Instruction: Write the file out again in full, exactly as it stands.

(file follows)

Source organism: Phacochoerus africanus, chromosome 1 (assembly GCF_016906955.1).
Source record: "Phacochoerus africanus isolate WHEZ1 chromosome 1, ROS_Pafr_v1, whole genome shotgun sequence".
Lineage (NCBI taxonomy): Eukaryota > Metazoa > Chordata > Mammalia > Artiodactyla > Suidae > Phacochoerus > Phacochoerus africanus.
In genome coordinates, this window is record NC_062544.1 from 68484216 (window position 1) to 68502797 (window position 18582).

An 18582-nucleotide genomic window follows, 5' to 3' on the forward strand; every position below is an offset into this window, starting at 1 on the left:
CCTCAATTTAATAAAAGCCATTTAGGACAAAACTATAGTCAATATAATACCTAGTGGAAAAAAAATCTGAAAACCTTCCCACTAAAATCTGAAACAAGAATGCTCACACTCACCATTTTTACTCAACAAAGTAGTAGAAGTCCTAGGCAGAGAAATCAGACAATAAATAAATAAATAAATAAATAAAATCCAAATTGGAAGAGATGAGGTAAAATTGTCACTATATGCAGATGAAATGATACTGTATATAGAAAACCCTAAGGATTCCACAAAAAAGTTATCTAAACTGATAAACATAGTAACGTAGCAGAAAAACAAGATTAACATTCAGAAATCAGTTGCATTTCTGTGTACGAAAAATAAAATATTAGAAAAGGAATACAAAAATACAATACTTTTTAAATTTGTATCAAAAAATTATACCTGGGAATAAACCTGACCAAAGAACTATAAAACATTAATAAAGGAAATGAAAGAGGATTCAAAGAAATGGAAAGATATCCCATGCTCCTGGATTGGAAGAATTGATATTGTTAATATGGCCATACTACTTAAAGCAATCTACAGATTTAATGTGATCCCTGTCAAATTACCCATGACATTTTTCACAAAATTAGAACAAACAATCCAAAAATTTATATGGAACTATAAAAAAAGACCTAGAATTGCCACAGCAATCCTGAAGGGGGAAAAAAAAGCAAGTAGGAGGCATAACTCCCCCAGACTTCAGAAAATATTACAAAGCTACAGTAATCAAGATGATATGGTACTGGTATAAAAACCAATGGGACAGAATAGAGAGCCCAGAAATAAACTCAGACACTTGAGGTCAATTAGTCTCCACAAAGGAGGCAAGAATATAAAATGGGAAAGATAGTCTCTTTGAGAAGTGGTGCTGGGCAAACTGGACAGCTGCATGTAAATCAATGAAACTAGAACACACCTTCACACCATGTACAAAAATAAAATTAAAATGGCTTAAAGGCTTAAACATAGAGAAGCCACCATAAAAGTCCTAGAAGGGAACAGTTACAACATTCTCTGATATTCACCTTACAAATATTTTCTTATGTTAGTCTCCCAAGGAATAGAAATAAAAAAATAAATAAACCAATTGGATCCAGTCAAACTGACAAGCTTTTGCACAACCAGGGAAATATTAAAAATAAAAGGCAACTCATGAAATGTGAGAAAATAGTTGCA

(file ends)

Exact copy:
Source organism: Phacochoerus africanus, chromosome 1 (assembly GCF_016906955.1).
Source record: "Phacochoerus africanus isolate WHEZ1 chromosome 1, ROS_Pafr_v1, whole genome shotgun sequence".
Lineage (NCBI taxonomy): Eukaryota > Metazoa > Chordata > Mammalia > Artiodactyla > Suidae > Phacochoerus > Phacochoerus africanus.
In genome coordinates, this window is record NC_062544.1 from 68484216 (window position 1) to 68502797 (window position 18582).

An 18582-nucleotide genomic window follows, 5' to 3' on the forward strand; every position below is an offset into this window, starting at 1 on the left:
CCTCAATTTAATAAAAGCCATTTAGGACAAAACTATAGTCAATATAATACCTAGTGGAAAAAAAATCTGAAAACCTTCCCACTAAAATCTGAAACAAGAATGCTCACACTCACCATTTTTACTCAACAAAGTAGTAGAAGTCCTAGGCAGAGAAATCAGACAATAAATAAATAAATAAATAAATAAAATCCAAATTGGAAGAGATGAGGTAAAATTGTCACTATATGCAGATGAAATGATACTGTATATAGAAAACCCTAAGGATTCCACAAAAAAGTTATCTAAACTGATAAACATAGTAACGTAGCAGAAAAACAAGATTAACATTCAGAAATCAGTTGCATTTCTGTGTACGAAAAATAAAATATTAGAAAAGGAATACAAAAATACAATACTTTTTAAATTTGTATCAAAAAATTATACCTGGGAATAAACCTGACCAAAGAACTATAAAACATTAATAAAGGAAATGAAAGAGGATTCAAAGAAATGGAAAGATATCCCATGCTCCTGGATTGGAAGAATTGATATTGTTAATATGGCCATACTACTTAAAGCAATCTACAGATTTAATGTGATCCCTGTCAAATTACCCATGACATTTTTCACAAAATTAGAACAAACAATCCAAAAATTTATATGGAACTATAAAAAAAGACCTAGAATTGCCACAGCAATCCTGAAGGGGGAAAAAAAAGCAAGTAGGAGGCATAACTCCCCCAGACTTCAGAAAATATTACAAAGCTACAGTAATCAAGATGATATGGTACTGGTATAAAAACCAATGGGACAGAATAGAGAGCCCAGAAATAAACTCAGACACTTGAGGTCAATTAGTCTCCACAAAGGAGGCAAGAATATAAAATGGGAAAGATAGTCTCTTTGAGAAGTGGTGCTGGGCAAACTGGACAGCTGCATGTAAATCAATGAAACTAGAACACACCTTCACACCATGTACAAAAATAAAATTAAAATGGCTTAAAGGCTTAAACATAGAGAAGCCACCATAAAAGTCCTAGAAGGGAACAGTTACAACATTCTCTGATATTCACCTTACAAATATTTTCTTATGTTAGTCTCCCAAGGAATAGAAATAAAAAAATAAATAAACCAATTGGATCCAGTCAAACTGACAAGCTTTTGCACAACCAGGGAAATATTAAAAATAAAAGGCAACTCATGAAATGTGAGAAAATAGTTGCA